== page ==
The Harry Potter books and films re-imagined as LEGO games, great combination, I’ll give it a Headshot, everyone can go home happy.
Really, that is all you need to know. Well, maybe you would like a few more details, so here goes.
Years 5-7 takes the formula established in Years 1-4 and doesn’t really do much to it, not that it needs to. The basic flow of free roaming around Hogwarts, attending lessons to learn new spells and story missions is retained. It is a system which works fantastically well and is at the heart of what makes the LEGO Harry Potter games so fun.
The game starts with minifig Harry and Dudley sitting in a playground with a dark brooding sky, your first task is to escape the playground. Or, like me, you can ignore that message and wave your wand at anything and everything you see around you (Dudley uses his body to destroy things, pathetic muggle that he is), be it blowing up the roundabout or jumping on the trampoline to having a go on the swings. After taking on, and losing to the Dementors you get some broomstick action over the River Thames at night, quite a sight I must say with LEGO buildings and boats all around.
Soon enough Harry, Ron and Harmione find themselves in Diagon Alley on their way to the train which will take them to Hogwarts. Upon leaving The Leaky Cauldron you are presented with a quintessential English road complete with red telephone box and roadworks. Here you will also find a shop with some musical instruments in the window, and quick flick of the wand and an electric guitar riff breaks out leading to any non-player minifigs to start dancing a merry dance. There are some other similar situations through the course of the game, and if they don’t get you cracking a giant grin then I implore you to visit a doctor.
Hogwarts itself has received a bit of a facelift since Years 1-4, while the basic layout is much the same, there are a few nice design tweaks which keep things feeling fresh, the approach to the castle from the train station is especially sublime on your first visit. Have no fear of getting lost if you go wandering the hallways looking for suits of armour to destroy and reassemble, Nearly Headless Nick is always on hand to point lead you towards your next lesson or story sequence.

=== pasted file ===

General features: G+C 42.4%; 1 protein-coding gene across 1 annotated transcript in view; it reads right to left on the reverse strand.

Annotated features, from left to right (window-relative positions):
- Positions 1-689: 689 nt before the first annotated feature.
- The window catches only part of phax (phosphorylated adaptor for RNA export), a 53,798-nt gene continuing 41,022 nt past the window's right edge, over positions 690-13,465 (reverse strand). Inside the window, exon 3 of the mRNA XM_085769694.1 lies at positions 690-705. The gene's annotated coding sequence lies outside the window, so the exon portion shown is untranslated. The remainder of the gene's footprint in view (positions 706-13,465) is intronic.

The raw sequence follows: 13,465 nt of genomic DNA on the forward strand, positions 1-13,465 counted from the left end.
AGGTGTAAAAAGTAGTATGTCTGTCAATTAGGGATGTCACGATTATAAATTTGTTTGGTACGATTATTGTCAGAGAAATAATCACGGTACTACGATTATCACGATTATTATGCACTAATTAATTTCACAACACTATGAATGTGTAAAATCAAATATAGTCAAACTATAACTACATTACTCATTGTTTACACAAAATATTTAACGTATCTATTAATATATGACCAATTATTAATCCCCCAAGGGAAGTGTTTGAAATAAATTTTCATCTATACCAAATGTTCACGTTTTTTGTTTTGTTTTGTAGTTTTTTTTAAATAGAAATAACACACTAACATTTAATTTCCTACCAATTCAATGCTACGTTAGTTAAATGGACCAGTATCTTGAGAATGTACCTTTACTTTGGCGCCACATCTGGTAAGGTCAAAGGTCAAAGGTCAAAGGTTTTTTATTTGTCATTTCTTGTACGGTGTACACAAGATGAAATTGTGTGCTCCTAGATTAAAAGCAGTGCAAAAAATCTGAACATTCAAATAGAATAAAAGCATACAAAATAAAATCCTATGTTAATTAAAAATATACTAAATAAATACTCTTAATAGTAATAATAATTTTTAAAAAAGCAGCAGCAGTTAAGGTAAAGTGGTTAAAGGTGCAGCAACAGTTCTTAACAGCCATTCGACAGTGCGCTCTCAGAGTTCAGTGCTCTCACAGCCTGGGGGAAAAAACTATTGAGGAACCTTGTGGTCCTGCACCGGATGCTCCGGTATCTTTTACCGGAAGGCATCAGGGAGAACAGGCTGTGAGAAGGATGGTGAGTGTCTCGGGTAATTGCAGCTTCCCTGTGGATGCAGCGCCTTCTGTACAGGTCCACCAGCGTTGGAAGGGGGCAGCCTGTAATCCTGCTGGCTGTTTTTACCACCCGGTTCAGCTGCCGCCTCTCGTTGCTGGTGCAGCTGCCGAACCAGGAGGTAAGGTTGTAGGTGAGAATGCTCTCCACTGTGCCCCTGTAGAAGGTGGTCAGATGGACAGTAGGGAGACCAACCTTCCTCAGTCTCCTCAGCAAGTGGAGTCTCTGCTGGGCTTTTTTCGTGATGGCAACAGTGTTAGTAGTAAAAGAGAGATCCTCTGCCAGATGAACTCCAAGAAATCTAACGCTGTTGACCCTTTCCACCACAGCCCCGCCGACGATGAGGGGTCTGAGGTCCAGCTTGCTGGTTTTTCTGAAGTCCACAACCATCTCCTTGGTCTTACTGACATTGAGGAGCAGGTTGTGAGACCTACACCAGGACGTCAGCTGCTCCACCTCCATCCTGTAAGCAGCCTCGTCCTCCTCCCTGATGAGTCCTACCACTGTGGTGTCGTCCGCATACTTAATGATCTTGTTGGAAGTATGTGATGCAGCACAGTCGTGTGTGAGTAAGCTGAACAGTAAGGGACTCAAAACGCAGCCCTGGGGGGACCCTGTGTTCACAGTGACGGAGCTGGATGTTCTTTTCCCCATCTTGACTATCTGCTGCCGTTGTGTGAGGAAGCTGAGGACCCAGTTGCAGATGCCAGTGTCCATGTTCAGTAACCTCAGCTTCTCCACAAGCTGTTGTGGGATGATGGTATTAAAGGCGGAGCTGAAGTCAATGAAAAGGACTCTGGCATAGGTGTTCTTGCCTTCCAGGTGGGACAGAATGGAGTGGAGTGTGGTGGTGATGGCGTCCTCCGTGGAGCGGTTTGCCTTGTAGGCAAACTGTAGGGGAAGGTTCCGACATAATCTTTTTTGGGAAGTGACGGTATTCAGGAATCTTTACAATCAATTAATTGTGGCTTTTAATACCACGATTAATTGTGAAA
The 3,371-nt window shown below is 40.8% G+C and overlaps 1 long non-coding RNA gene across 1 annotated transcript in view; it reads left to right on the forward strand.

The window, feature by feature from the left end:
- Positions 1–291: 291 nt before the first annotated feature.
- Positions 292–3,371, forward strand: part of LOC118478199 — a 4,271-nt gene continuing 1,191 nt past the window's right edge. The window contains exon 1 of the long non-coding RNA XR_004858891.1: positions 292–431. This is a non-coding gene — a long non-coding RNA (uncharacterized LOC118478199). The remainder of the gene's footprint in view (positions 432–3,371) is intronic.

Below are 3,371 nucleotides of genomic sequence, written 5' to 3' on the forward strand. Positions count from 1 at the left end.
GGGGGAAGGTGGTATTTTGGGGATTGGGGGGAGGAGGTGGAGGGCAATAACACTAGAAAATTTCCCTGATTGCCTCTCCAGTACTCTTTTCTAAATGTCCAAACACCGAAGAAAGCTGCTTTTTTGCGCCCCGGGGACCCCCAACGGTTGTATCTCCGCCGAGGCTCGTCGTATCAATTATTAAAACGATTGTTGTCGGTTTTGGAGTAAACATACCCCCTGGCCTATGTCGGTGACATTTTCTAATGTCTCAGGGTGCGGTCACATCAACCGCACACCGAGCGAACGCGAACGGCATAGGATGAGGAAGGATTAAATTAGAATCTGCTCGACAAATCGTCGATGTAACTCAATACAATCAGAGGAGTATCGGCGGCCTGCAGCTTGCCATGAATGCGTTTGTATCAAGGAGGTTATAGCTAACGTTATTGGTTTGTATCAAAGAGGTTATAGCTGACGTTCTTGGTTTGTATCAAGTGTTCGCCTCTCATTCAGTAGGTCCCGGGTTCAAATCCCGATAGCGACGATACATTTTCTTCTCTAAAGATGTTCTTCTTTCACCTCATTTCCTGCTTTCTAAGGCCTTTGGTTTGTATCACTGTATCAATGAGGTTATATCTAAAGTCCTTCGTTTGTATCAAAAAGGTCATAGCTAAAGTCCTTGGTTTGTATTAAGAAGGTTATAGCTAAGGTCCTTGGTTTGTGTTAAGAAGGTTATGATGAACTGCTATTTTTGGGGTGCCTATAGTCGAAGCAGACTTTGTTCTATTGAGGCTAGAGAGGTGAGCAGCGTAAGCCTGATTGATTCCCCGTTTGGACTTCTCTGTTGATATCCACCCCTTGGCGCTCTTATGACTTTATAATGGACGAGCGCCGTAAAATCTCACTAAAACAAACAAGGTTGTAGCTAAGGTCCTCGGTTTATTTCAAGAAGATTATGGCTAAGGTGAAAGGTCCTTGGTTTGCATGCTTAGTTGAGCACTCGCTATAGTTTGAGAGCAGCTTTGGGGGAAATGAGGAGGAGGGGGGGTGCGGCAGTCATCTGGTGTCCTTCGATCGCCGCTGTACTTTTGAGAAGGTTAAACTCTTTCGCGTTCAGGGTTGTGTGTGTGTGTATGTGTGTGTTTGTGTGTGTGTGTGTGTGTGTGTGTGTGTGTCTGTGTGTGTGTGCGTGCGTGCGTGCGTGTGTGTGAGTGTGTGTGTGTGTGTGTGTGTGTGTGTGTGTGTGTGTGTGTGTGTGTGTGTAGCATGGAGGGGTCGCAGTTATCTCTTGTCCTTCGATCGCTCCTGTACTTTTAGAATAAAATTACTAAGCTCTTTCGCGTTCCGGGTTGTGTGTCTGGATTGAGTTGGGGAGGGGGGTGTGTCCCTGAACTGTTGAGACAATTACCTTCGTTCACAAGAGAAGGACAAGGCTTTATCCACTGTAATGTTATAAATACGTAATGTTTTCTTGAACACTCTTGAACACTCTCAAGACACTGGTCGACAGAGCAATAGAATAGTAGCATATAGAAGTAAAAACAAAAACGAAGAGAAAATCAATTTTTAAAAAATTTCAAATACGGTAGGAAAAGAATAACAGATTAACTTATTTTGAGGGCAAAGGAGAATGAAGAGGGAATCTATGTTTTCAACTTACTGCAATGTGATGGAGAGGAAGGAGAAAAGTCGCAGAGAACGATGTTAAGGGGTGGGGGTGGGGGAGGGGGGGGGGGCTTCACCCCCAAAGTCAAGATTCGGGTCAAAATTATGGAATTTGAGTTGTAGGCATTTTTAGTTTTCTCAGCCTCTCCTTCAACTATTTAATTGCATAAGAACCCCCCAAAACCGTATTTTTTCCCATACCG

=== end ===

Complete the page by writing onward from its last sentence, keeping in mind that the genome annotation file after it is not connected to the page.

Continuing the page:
The joy of this game is when you wander the castle looking for fun and games and come across something which blocks your path, soon you attend a lesson, always filled with a great deal of laughs, which teaches you a new spell which will let you through the blocked passageway. Your route then to the next story mission might require you to destroy that once impossible to destroy object using your new spell.
In this way you will never come across a story level you are unable to complete because you don’t know the relevant spells, and you know that sooner or later you will be able to find your way past that object so you can further explore Hogwarts saving any Students in Peril as you go by spraying water water at a bully or releasing the poor minifig from a spider web.
Some of the animations on the characters is truly brilliant, I never would have thought LEGO characters could convey as much emotion as they do at times during this game. Some of the best cutscenes occur during The Half-Blood Prince around the time of Professor Slughorn’s party, it is worth playing the game just to see some of the faces being pulled by the minifigs during this part of the game. Another stand out moment comes at the end of the Order of the Phoenix story, though I won’t ruin that moment for you.
While there are many brilliant comedic moments through Years 5-7, there are also some very well fashioned darker levels in keeping with the growing doom of the books and films at this stage. Levels where Harry explores Snape’s memory and when he sees Dumbledore visit Tom Riddle play out in a brilliant fashion with a lovely change to the colour scheme and mood of the game. These moments provide an extremely enjoyable change of pace to the rest of the game.
As I said at the start of this review, this is a bloody good game and well deserving of the Headshot rating it will receive. Don’t take it too seriously, and if you can play with a friend, even better as you will avoid the sometimes slow and cumbersome AI getting in your way.
Verdict – Headshot
Platforms Available – Everything – PC, Console, Handheld
Platform Reviewed – Xbox 360